http://www.ncbi.nlm.nih.gov/pmc/articles/PMC3530898PMC
November 2012

The acute surgical unit: improving emergency care.

ANZ J Surg 2010 Dec 1;80(12):933-6. Epub 2010 Oct 1.

Department of General Surgery, Fremantle Hospital, WA, Australia.

Background: Acute care surgical teams are a new concept in the provision of emergency general surgery. Juggling emergency patients around the surgeons' and staffs' elective commitments resulted in semi-emergency procedures routinely being delayed. In an era of increasing financial pressure and the recent introduction of 'safe work hours' practices, the need for a new system which optimized available resources became apparent.

Methods: At Fremantle Hospital we developed a new system in a concerted effort to minimize the waiting time for general surgical referrals in the Emergency Department, as well as to move semi-urgent operating from the afterhours to the daytime. To analyse the impact of the ASU, data were collected during February, March, and April 2009 and compared with data from the same period in 2008.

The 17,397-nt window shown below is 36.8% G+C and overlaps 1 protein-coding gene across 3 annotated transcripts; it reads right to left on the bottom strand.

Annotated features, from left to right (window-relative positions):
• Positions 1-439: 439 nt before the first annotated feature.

Results: Although most referrals were received afterhours, over 85% of operations were performed during working hours compared with 72% in the 2008 period. The time from referral to review decreased from an average of 3.2 h in 2008 to 2.1 h. The mean duration of stay in 2009 was 3 days, which was a reduction from 4.2 days in 2008. An increase in weekend discharge rates was seen after the introduction of the ASU.